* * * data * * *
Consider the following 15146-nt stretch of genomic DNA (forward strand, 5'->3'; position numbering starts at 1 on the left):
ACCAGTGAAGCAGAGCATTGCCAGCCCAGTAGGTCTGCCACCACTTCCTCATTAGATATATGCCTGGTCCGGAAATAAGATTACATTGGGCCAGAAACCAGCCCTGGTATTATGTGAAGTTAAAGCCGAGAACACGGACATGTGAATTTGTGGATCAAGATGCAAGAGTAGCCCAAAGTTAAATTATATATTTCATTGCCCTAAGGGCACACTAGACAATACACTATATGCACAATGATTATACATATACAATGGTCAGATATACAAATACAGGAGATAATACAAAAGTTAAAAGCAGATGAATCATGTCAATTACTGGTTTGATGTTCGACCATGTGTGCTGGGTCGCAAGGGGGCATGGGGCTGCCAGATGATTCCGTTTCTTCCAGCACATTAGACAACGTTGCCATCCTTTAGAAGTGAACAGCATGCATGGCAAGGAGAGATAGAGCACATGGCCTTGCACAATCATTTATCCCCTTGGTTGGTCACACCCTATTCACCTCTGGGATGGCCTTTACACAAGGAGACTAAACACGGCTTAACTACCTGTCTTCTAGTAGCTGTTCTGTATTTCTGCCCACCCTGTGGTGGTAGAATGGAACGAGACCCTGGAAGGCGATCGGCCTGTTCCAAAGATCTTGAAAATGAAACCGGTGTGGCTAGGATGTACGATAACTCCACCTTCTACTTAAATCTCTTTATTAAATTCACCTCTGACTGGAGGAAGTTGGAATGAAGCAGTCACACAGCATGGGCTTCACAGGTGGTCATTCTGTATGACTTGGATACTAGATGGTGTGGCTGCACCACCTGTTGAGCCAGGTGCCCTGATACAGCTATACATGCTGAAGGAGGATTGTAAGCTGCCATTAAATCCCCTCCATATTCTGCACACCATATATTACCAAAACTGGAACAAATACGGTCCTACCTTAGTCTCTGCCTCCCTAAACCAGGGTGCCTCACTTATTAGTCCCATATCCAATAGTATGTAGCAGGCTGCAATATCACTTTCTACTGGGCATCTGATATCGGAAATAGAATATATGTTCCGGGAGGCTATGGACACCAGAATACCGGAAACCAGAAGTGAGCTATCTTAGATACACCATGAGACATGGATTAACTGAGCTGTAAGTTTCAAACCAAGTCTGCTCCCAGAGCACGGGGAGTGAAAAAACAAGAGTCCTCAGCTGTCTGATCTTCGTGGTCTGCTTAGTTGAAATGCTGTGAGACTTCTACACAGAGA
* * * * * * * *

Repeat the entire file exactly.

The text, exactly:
Consider the following 15146-nt stretch of genomic DNA (forward strand, 5'->3'; position numbering starts at 1 on the left):
ACCAGTGAAGCAGAGCATTGCCAGCCCAGTAGGTCTGCCACCACTTCCTCATTAGATATATGCCTGGTCCGGAAATAAGATTACATTGGGCCAGAAACCAGCCCTGGTATTATGTGAAGTTAAAGCCGAGAACACGGACATGTGAATTTGTGGATCAAGATGCAAGAGTAGCCCAAAGTTAAATTATATATTTCATTGCCCTAAGGGCACACTAGACAATACACTATATGCACAATGATTATACATATACAATGGTCAGATATACAAATACAGGAGATAATACAAAAGTTAAAAGCAGATGAATCATGTCAATTACTGGTTTGATGTTCGACCATGTGTGCTGGGTCGCAAGGGGGCATGGGGCTGCCAGATGATTCCGTTTCTTCCAGCACATTAGACAACGTTGCCATCCTTTAGAAGTGAACAGCATGCATGGCAAGGAGAGATAGAGCACATGGCCTTGCACAATCATTTATCCCCTTGGTTGGTCACACCCTATTCACCTCTGGGATGGCCTTTACACAAGGAGACTAAACACGGCTTAACTACCTGTCTTCTAGTAGCTGTTCTGTATTTCTGCCCACCCTGTGGTGGTAGAATGGAACGAGACCCTGGAAGGCGATCGGCCTGTTCCAAAGATCTTGAAAATGAAACCGGTGTGGCTAGGATGTACGATAACTCCACCTTCTACTTAAATCTCTTTATTAAATTCACCTCTGACTGGAGGAAGTTGGAATGAAGCAGTCACACAGCATGGGCTTCACAGGTGGTCATTCTGTATGACTTGGATACTAGATGGTGTGGCTGCACCACCTGTTGAGCCAGGTGCCCTGATACAGCTATACATGCTGAAGGAGGATTGTAAGCTGCCATTAAATCCCCTCCATATTCTGCACACCATATATTACCAAAACTGGAACAAATACGGTCCTACCTTAGTCTCTGCCTCCCTAAACCAGGGTGCCTCACTTATTAGTCCCATATCCAATAGTATGTAGCAGGCTGCAATATCACTTTCTACTGGGCATCTGATATCGGAAATAGAATATATGTTCCGGGAGGCTATGGACACCAGAATACCGGAAACCAGAAGTGAGCTATCTTAGATACACCATGAGACATGGATTAACTGAGCTGTAAGTTTCAAACCAAGTCTGCTCCCAGAGCACGGGGAGTGAAAAAACAAGAGTCCTCAGCTGTCTGATCTTCGTGGTCTGCTTAGTTGAAATGCTGTGAGACTTCTACACAGAGA